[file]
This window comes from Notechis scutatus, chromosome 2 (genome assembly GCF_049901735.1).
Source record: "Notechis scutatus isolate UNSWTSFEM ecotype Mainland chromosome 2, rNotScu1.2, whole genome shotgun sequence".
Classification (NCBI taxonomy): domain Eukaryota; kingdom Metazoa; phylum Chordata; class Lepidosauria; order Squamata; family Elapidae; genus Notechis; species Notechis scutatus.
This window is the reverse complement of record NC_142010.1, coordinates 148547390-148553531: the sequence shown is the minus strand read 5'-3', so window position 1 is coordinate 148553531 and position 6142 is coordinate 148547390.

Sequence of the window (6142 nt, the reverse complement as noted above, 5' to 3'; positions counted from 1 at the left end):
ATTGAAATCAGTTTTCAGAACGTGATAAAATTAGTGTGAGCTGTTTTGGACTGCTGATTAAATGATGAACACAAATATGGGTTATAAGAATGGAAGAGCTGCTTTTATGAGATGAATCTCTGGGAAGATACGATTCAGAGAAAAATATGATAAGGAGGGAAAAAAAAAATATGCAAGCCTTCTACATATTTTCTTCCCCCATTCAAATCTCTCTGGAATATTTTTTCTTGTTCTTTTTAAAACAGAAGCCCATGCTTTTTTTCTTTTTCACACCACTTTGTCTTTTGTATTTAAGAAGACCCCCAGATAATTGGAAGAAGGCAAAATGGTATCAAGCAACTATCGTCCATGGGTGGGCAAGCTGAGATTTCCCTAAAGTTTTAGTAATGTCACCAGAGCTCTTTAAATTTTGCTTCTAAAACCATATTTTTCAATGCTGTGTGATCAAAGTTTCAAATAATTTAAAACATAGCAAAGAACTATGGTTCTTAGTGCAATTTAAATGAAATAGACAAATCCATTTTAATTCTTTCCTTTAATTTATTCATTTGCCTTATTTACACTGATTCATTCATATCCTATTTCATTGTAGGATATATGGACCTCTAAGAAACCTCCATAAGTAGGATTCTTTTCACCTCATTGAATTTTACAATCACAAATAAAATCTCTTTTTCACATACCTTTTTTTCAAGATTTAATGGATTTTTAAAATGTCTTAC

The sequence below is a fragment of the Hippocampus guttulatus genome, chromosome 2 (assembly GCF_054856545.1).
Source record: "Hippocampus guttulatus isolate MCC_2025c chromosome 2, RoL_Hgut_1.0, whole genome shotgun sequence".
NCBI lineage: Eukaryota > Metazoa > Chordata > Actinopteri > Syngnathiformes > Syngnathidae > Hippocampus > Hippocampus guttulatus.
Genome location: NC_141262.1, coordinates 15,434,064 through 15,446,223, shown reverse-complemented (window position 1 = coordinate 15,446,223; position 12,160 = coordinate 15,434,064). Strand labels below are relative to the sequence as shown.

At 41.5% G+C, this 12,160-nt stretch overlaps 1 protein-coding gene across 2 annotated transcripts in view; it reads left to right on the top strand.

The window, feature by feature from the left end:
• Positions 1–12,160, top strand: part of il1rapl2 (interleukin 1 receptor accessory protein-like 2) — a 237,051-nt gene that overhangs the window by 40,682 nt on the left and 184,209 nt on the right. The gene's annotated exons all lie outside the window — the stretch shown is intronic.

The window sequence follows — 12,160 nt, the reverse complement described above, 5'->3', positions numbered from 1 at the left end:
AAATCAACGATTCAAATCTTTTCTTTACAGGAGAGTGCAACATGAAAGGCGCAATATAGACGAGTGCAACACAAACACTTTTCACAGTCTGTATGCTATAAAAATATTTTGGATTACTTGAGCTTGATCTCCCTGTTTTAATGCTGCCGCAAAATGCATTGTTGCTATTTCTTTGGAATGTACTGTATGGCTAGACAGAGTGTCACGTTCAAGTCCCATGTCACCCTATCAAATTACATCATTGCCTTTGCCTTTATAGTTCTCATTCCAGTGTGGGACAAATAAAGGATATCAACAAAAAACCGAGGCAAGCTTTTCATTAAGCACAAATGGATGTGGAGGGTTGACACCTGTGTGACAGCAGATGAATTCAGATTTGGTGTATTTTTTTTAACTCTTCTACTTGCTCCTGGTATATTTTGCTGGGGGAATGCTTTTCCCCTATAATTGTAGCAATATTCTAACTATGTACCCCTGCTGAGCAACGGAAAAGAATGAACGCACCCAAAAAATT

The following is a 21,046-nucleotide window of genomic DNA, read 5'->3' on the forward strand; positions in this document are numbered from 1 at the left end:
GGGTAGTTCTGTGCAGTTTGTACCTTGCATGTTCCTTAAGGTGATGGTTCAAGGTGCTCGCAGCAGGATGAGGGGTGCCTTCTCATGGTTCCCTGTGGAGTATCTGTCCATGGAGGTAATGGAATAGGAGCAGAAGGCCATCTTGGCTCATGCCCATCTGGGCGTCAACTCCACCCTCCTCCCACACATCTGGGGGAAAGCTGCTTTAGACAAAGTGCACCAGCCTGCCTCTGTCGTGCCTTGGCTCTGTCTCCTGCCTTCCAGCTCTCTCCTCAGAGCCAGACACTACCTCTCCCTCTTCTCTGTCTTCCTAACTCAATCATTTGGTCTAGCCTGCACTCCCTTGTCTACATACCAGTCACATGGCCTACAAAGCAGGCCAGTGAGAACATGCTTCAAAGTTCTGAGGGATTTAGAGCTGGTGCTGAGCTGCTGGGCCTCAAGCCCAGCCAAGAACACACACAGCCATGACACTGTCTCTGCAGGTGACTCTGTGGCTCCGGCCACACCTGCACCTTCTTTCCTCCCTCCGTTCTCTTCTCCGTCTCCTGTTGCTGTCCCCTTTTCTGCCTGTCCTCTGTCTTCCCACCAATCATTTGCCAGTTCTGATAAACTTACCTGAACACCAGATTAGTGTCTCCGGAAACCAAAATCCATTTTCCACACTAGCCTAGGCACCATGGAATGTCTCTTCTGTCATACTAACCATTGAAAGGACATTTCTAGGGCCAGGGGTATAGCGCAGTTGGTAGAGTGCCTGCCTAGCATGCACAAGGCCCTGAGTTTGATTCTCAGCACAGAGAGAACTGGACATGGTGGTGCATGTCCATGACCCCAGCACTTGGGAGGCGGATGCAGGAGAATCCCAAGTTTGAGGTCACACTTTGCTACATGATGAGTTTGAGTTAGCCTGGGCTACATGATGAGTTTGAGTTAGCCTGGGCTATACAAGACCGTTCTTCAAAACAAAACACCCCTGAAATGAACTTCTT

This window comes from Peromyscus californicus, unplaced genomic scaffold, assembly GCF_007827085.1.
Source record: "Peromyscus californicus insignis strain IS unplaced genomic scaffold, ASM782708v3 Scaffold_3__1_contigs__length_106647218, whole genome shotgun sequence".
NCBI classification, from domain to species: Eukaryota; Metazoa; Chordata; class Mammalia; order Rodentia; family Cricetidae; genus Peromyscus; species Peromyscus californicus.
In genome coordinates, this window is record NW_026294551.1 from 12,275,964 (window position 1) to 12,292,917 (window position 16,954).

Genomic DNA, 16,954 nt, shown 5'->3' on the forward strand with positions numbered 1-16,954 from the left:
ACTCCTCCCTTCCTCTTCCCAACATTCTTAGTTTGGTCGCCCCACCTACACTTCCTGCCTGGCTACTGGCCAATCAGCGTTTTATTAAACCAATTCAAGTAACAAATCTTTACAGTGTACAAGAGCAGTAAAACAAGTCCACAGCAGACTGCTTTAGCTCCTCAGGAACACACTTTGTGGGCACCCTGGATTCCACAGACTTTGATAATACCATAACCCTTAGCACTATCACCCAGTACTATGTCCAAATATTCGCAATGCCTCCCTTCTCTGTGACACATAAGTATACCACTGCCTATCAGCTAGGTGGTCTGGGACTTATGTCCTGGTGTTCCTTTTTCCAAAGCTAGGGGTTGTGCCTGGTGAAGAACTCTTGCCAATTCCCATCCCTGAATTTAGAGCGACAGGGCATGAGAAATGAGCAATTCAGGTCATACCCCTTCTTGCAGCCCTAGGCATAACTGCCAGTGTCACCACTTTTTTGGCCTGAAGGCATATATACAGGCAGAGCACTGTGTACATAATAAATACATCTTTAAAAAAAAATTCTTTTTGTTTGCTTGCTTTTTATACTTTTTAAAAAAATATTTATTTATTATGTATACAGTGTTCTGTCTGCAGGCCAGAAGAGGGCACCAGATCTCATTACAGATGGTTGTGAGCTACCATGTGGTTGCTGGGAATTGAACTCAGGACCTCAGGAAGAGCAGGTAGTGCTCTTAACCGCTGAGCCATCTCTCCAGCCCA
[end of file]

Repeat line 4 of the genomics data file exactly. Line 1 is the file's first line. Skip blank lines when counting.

This window is the reverse complement of record NC_142010.1, coordinates 148547390-148553531: the sequence shown is the minus strand read 5'-3', so window position 1 is coordinate 148553531 and position 6142 is coordinate 148547390.